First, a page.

AUSTIN — Agriculture Commissioner Todd Staples announced today five grants totaling $500,000 were awarded through the Parallel Pathways to Success Grant Program (Parallel Pathways), which is designed to meet the workforce needs of rural Texas communities. Grant recipients will provide educational opportunities for students to receive training and garner the skills needed to be successful in pursuing post-secondary education or directly entering the workforce.
“Parallel Pathways helps communities align their educational resources with the workforce needs of their local economy,” Commissioner Staples said. “Texas students deserve the opportunity to learn the skills they need to pursue successful careers, whether that is achieved through direct career training or a traditional college route. By ensuring our future workforce has the skills employers need, we are not only creating a qualified workforce but encouraging economic development in our rural communities.”
Demand for skilled workers continues to grow as the Texas economy flourishes. Parallel Pathways grants are awarded through a competitive process, where applicants are evaluated based on how their program will enable students to acquire the expertise needed to compete in the local workforce. Grant recipients are required to contribute a minimum match of one dollar for every dollar of grant money requested.
“We wanted to do something to bring career opportunities to the kids who weren’t on a fast track to attend a four year college,” said Lavoyger Durham, vice president, Rural South Texas Economic Development Corporation. “We have been able to come up with innovative ways to help the kids get on a good path, which we are very proud of, but this new Parallel Pathways funding will give us a chance to up our game. We really want to thank Commissioner Staples for his foresight in starting the program.”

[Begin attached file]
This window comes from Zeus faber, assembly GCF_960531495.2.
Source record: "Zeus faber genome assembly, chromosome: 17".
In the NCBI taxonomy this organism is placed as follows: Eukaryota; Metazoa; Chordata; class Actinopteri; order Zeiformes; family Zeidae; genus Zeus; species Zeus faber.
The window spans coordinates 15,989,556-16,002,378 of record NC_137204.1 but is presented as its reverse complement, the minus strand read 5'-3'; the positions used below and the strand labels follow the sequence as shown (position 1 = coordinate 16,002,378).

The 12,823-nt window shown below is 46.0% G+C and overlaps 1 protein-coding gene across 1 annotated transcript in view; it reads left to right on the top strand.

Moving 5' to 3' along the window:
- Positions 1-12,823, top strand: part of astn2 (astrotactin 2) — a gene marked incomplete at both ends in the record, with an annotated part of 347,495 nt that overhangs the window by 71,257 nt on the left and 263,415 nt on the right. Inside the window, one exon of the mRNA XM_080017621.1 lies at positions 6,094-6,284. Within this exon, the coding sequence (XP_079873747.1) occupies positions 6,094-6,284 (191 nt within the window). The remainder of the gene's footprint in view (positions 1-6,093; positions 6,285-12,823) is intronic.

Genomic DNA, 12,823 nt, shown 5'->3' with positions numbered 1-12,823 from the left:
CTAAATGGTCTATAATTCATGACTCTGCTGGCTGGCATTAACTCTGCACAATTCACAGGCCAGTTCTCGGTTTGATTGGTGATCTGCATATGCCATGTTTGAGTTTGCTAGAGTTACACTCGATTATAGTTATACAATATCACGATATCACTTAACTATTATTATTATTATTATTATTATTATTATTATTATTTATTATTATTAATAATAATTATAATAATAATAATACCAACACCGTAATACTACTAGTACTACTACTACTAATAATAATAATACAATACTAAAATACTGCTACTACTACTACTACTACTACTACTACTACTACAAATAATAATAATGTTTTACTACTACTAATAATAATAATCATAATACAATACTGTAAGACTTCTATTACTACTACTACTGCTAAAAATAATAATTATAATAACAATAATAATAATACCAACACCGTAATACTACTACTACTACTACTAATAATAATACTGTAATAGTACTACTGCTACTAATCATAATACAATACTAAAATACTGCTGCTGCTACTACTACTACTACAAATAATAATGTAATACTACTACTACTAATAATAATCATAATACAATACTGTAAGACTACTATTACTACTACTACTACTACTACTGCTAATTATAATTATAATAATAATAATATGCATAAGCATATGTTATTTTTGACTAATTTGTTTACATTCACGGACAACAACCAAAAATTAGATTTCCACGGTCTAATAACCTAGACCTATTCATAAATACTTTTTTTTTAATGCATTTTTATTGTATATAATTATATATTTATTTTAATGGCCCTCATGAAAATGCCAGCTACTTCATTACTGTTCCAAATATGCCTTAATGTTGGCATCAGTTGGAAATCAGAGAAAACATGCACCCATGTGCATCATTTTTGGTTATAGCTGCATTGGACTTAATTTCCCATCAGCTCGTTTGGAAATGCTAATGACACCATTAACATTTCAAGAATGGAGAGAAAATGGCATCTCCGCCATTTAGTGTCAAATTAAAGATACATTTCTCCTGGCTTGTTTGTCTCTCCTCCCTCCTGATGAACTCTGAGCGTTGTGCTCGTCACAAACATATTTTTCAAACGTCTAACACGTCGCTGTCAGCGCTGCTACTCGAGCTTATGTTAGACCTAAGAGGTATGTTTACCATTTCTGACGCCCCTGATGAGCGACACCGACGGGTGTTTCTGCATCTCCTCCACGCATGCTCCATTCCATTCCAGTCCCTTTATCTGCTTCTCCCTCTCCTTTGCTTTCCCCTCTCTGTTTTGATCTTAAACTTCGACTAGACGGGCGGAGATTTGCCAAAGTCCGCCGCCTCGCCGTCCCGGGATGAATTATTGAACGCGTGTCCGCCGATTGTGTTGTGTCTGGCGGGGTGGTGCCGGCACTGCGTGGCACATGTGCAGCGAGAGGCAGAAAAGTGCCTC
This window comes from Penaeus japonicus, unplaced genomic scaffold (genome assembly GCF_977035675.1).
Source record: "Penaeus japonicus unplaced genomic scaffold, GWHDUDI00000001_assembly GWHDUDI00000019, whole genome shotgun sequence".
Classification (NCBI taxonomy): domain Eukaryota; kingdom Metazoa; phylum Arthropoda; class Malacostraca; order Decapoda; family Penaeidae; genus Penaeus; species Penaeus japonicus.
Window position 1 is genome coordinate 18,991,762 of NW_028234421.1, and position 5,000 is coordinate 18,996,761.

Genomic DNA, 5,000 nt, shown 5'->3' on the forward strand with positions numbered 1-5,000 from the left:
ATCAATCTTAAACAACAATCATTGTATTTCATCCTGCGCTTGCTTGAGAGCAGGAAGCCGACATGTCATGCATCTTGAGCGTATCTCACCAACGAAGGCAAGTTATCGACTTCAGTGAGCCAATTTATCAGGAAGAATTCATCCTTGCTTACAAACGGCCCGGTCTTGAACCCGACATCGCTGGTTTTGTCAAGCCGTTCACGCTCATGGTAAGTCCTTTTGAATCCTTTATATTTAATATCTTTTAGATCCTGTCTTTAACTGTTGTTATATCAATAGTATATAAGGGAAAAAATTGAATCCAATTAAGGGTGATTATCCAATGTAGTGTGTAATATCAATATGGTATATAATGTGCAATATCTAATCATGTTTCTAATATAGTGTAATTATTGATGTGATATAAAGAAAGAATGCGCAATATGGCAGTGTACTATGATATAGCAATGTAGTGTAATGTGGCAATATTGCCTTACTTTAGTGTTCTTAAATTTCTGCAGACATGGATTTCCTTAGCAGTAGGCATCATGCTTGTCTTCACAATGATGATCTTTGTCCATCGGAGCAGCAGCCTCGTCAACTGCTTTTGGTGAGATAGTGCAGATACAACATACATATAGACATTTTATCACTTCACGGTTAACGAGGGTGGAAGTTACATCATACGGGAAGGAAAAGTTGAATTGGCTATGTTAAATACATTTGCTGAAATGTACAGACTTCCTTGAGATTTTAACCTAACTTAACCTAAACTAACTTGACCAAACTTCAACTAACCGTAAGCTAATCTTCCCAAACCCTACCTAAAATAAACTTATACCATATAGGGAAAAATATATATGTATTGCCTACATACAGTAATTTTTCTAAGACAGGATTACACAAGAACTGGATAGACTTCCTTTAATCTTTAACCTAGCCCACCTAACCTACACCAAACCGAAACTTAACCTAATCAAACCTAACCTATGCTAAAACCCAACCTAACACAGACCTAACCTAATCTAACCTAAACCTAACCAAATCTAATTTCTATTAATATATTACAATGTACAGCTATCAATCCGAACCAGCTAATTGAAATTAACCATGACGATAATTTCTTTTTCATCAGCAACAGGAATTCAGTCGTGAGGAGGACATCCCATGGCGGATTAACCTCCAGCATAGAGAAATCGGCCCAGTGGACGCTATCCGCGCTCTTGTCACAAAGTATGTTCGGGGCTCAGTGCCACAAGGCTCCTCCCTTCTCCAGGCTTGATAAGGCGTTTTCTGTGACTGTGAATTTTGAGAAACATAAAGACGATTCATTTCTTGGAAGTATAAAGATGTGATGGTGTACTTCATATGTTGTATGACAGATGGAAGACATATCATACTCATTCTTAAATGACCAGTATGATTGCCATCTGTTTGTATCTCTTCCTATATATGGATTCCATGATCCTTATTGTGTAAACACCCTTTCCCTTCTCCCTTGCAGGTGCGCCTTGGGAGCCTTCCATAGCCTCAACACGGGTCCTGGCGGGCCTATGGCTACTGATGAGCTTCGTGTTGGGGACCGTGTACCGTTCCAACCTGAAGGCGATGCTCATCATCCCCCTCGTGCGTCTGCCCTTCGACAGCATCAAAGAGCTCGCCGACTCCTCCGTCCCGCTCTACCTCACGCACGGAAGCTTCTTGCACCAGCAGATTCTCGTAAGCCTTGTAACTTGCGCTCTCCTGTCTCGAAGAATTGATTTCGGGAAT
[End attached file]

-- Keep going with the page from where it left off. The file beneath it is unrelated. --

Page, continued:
Parallel Pathways grant recipients include:
Commerce Independent School District: $124,000; Grant funds will be used to build on the Texas Course Sharing Initiative and partnerships between the school district and the local junior college, which allows students to take courses in health science, electrical and welding programs, and earn dual credit and certifications.
Bastrop Independent School District: $85,000; This grant will help ensure students make a seamless transition to future endeavors, whether that is post-secondary education or the workforce. Students also will have the opportunity to receive industry certifications like the Occupational Safety and Health Administration (OSHA) General Industry certification and Microsoft Office certification.
Taylor Independent School District: $110,000; Through a partnership with the local college, students will have the opportunity to earn workforce-related certifications, as well as college credit to put towards associate or bachelor’s degree. Programs offered include auto tech, culinary arts and welding.
Rural South Texas Economic Development Corporation: $115,000; Grants funds will be utilized to expand and add training programs for middle and high school students. Programs include certified nursing assistant, medical records management, construction, building trade and welding, among others.
Haskell Consolidated Independent School District: $66,000; Students will take courses and earn certifications in welding, electricity, concrete work, small engine repair and more. The school district will work with local businesses to develop partnerships that help place students in internships and future employment.
“We are extremely excited to partner with the Texas Department of Agriculture on their Parallel to Success Grant Program,” said Les Hudson, director of career and technology, Bastrop Independent School District. “This grant will help us reach our goal of preparing students at our Genesis Alternative High School to gain valuable workforce skills and increase their opportunities for success after graduation.”
“The grant will provide access to and support for partnerships between our high schools and post-secondary institutions to offer training in programs leading to industry certifications and dual credit for high-skill, high-wage occupations,” said Mary Park, consortium director and counselor, Commerce Independent School District.